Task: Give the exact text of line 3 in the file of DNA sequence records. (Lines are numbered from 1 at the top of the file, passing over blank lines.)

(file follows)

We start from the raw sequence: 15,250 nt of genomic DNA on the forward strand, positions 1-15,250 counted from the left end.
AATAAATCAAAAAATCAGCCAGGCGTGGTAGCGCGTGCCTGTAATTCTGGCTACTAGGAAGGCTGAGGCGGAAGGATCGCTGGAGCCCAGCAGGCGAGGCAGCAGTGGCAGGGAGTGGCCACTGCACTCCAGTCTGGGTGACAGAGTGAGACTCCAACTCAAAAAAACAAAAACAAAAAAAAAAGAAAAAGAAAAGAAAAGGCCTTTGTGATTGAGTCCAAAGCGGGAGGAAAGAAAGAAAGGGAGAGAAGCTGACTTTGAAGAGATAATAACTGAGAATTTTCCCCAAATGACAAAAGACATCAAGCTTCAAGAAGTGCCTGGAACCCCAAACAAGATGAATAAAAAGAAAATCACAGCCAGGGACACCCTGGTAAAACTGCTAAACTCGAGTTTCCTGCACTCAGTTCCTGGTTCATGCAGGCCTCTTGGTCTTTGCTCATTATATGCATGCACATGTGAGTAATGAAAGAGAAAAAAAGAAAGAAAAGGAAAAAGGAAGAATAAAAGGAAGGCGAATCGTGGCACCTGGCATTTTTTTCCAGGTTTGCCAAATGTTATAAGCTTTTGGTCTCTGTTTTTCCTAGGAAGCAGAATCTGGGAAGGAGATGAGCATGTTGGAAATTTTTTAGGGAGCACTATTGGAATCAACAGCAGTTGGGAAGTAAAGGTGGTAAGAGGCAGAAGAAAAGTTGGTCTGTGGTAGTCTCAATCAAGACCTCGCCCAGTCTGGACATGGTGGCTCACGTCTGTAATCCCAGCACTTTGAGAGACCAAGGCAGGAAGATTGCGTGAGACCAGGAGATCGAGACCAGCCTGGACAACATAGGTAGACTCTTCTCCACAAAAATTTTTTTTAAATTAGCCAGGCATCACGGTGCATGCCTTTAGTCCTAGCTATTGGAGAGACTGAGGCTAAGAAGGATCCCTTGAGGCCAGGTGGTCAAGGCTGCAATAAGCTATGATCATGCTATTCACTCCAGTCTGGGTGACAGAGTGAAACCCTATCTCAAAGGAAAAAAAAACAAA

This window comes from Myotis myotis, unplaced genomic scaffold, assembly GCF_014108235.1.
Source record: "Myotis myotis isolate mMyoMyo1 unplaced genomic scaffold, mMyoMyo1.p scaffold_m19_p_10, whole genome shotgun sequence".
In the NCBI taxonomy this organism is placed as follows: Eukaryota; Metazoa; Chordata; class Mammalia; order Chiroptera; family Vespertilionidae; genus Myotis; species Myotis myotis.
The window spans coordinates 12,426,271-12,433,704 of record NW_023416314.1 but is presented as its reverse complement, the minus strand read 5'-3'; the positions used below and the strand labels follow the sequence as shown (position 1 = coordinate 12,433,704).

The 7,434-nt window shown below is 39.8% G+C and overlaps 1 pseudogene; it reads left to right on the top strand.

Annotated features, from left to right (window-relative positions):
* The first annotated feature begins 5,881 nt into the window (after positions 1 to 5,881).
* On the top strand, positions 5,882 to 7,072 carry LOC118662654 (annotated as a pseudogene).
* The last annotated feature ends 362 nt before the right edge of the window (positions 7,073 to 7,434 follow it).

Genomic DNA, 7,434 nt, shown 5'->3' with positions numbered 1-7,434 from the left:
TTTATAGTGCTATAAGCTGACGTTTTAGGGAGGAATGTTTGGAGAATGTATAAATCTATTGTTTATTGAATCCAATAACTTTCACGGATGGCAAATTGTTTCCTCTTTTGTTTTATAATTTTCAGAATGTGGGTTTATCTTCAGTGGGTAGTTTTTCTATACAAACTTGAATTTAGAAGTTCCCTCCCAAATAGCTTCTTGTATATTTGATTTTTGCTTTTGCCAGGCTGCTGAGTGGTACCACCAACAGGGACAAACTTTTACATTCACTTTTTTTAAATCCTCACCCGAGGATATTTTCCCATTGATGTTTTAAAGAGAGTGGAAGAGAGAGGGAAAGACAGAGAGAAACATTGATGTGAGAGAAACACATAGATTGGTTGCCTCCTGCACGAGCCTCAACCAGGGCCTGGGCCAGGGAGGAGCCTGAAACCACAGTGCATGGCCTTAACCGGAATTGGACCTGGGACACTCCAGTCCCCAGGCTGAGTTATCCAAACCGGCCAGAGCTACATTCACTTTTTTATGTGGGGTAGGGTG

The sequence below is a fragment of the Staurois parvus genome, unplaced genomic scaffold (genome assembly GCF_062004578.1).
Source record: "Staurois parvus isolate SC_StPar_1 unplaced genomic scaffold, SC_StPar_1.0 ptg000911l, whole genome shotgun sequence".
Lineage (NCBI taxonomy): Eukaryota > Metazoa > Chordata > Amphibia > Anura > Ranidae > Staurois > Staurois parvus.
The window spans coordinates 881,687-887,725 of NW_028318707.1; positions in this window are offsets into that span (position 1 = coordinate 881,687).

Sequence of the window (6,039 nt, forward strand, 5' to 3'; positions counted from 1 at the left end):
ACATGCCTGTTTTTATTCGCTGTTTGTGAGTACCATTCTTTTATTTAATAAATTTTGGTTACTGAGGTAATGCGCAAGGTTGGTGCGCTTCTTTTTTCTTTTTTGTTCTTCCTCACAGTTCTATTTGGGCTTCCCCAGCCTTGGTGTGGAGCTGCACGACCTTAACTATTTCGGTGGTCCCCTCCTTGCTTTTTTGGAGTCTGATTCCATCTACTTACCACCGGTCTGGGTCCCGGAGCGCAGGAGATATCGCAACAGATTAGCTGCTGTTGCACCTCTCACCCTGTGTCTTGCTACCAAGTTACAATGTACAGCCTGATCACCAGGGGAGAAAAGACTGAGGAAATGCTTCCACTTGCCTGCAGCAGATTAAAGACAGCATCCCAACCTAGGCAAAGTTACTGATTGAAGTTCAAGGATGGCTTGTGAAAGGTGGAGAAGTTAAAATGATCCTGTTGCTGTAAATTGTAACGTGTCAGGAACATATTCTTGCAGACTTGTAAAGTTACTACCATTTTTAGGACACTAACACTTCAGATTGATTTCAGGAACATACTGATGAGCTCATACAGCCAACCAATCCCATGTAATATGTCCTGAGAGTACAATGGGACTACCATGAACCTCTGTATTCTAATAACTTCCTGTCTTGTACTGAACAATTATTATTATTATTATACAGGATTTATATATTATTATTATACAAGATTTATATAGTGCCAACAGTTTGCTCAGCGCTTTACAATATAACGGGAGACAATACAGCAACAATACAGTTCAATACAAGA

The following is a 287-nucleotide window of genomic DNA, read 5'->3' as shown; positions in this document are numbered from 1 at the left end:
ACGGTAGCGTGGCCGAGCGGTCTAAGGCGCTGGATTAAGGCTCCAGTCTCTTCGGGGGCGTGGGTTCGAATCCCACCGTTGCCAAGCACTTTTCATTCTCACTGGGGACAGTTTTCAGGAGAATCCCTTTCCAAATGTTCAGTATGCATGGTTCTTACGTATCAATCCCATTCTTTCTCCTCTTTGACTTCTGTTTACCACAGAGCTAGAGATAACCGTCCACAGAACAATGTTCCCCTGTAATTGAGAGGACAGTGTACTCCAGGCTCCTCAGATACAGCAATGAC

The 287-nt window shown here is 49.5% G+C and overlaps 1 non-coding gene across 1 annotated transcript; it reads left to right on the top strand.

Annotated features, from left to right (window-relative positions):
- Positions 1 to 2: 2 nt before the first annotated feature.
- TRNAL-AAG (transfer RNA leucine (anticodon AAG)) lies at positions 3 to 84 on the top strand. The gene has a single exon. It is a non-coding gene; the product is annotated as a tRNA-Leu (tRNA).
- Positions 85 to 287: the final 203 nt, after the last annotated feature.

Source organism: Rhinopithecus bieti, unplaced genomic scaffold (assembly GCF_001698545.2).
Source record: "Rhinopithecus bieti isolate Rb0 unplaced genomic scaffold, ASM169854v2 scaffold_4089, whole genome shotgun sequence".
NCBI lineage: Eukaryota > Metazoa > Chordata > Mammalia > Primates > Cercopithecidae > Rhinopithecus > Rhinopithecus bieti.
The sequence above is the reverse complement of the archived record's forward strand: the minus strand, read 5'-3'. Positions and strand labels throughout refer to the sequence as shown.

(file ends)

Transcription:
This window comes from Myotis myotis, unplaced genomic scaffold, assembly GCF_014108235.1.